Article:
"Hi Sarah, you look lovely." I was amazed that I could actually form a greeting.
"Thank you. You look pretty nice yourself. Is this dress okay? You didn't tell me where we're going." She gestured downwards towards her lap, and then looked back up into my eyes.
"It's perfect." I smiled down at her, wanting to tell her that the way that shimmery blue dress hugged her body and flowed around her knees was just breathtaking, and that the tiny silver pins she had tucked in her hair made her eyes sparkle.
She smiled at me again, reaching behind her for her sweater. "I like your jacket." She giggled.

I could have driven there, but chose not to. So we walked along all the lit up shops and restaurants, looking into all the windows, watching all the couples stroll along the sidewalk beside us. Sarah's eyes danced from the stores to the people to the cars driving past us. Finally, she looked up into my eyes and slid her arm into mine, sending these tiny jolts up my spine.
"So, tell me about yourself." She squeezed my arm. "What are you majoring in?"
"Music." I answered, trying not to let her see how rattled I was at her hand being so close to mine. I tried not to move my arm, keeping it in careful control not to let our fingers touch. "I plan to write music one day."
"How cool." Her eyes brightened, "Your family must be very proud."
"They are." I could feel myself relax a little bit. The crowds were thinning out, we were almost there. "My parents couldn't be happier, and my brother won't stop bugging me to teach him to play the piano. He rebelled against piano lessons when we were younger, he regrets that now."
"The piano? You can play the piano too? I thought you only played the guitar. I mean, that day, when I saw you practicing, you were playing the guitar."
I could hear the awe in her voice and it gave me the confidence to adjust my arm, just a little bit, so that our hands lingered right next to each other. "I can play quite a few instruments." I smiled, making sure the bragging couldn't be heard in my voice.
"Really?" she let out this admiring little breath, "I can only play the guitar, that's it, that's all the musical genius in me."
No. I wanted to tell her, you can sing, and your voice is amazing. "You play beautifully." My eyes locked onto hers. She smiled up at me in thanks, her eyes twinkling brighter than all the stars in the sky, and I battled the overwhelming urge to kiss her right there.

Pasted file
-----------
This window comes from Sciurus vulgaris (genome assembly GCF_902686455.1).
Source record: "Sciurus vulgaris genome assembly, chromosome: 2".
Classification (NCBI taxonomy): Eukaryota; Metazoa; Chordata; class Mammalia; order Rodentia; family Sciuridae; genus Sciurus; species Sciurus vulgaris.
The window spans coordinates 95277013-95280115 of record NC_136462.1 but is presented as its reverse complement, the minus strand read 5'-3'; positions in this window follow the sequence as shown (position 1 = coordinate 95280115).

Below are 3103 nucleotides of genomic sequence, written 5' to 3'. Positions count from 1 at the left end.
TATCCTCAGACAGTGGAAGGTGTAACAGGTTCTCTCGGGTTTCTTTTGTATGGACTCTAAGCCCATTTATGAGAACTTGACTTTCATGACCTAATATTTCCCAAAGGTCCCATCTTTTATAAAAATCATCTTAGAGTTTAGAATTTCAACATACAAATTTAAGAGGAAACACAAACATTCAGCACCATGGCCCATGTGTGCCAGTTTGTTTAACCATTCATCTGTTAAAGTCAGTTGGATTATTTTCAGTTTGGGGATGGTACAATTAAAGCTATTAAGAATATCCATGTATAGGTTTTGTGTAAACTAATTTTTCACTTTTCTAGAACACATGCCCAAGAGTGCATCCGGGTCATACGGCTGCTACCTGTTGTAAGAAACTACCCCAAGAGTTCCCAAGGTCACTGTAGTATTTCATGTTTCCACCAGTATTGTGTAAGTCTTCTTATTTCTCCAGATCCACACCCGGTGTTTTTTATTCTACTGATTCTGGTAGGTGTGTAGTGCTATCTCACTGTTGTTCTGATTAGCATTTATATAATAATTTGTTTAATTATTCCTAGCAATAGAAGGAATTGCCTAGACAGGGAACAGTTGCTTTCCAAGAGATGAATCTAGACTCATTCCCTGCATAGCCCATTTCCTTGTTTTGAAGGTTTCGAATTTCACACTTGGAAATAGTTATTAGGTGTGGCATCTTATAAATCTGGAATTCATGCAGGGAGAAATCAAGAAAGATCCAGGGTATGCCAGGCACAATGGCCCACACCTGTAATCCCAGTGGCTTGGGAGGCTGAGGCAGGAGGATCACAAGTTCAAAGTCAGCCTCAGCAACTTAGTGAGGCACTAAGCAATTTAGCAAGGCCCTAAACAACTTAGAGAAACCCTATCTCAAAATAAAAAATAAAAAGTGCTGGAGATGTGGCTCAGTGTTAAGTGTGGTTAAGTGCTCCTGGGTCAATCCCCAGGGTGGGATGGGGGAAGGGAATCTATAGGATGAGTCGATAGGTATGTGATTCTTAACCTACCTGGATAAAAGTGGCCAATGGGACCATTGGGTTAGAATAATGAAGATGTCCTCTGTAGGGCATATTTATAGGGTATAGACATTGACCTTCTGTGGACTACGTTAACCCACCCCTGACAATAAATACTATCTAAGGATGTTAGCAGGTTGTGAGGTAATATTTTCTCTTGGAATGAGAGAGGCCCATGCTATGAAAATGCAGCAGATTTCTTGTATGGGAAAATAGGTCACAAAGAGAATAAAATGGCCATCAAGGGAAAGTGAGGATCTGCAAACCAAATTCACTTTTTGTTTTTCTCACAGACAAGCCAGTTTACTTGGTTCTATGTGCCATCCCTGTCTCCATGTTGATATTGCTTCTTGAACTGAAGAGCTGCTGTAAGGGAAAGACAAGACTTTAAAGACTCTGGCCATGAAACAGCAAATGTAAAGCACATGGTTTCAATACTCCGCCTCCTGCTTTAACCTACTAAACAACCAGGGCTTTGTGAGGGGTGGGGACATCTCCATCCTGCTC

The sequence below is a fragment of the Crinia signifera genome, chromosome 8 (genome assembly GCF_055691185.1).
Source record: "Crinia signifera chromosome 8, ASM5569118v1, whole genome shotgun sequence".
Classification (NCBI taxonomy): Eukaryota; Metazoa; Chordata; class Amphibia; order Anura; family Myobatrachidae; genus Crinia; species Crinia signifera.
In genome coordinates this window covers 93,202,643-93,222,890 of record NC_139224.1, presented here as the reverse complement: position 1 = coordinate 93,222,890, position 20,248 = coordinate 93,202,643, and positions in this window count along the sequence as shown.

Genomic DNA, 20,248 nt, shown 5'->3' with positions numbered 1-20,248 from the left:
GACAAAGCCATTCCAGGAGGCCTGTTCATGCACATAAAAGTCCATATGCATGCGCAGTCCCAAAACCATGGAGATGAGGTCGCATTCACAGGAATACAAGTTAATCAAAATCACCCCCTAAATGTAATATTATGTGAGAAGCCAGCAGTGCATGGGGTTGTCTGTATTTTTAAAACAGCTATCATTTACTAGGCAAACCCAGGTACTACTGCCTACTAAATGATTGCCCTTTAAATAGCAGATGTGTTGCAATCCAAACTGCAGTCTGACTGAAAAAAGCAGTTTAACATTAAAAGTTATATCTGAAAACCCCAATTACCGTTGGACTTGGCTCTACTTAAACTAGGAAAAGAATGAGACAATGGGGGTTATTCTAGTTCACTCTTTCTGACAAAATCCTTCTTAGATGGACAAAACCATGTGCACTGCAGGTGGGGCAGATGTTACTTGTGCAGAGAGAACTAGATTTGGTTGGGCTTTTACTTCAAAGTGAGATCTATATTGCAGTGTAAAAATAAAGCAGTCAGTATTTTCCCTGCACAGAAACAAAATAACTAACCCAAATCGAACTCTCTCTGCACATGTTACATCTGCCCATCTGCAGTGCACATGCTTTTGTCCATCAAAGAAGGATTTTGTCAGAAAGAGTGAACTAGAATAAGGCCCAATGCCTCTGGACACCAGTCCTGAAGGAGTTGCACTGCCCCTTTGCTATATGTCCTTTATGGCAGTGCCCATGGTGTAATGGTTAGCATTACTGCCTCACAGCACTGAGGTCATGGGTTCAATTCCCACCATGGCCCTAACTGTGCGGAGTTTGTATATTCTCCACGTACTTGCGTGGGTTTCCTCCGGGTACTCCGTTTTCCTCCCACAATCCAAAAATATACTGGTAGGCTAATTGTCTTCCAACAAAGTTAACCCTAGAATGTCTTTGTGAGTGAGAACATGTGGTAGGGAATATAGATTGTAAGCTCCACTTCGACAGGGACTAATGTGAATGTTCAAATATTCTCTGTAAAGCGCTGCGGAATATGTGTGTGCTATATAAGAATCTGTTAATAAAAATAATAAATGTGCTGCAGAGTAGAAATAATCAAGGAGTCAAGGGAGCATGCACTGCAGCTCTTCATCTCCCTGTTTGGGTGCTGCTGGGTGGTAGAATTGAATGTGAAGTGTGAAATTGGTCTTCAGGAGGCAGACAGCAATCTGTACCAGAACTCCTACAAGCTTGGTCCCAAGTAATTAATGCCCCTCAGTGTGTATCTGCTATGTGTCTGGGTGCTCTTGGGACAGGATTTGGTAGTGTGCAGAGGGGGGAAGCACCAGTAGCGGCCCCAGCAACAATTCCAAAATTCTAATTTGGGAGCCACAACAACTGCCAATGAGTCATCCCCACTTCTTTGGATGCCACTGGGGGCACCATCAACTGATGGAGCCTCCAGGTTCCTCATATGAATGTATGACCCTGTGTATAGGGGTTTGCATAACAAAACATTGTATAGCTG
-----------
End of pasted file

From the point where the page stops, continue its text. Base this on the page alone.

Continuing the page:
"Thank you." Her tone lowered, it was slower and more drawn out, shaky almost.
As we rounded the corner the flashing lights of the electronic sign captured her attention. She turned her head away from me her eyes flying over the blinking letters. I watcher her, how she sucked in her breath when she read where we were, how her fingers opened up and wrapped themselves around my hand, how she turned to me eagerly, bouncing on her tiptoes.
Once I felt her hand in mine I knew. I knew that my life was finally complete, and I never wanted this to end.
"The symphony," she breathed, "Is this were we're going? The symphony?"
I nodded at her, pulling the tickets out of my jacket pocket.
"Oh!" Her hand tightened around my own again. "I love the symphony! I've been dying to come here. I've been bugging Cassie to come with me but she never wants to."
I couldn't hold back my grin any longer. "Really?" I cocked my head to the side.
"Really Matthew. Thank you so much for bringing me here."
So we didn't lend up in this fancy restaurant, or go dancing at the gaudy dance club, or park at lover's point to make out. No, we went to the symphony, and sat amidst all the older couples who cast approving, affectionate glances our way, pointing us out as the only young adults in the group.
Sarah held my hand the entire time, and as the music soared and spun throughout the room I hoped that she would never let it go. We couldn't see the violinist very well but we sure could hear the colle of the violin as the sound built up rapidly around us and then slowed smoothly creating an intense, charging effect.
Each new number the conductor introduced was livelier than the last and Sarah gripped hand tighter and tighter as the night wore on. I could feel her energy flow through her shooting straight up my arm and around my heart.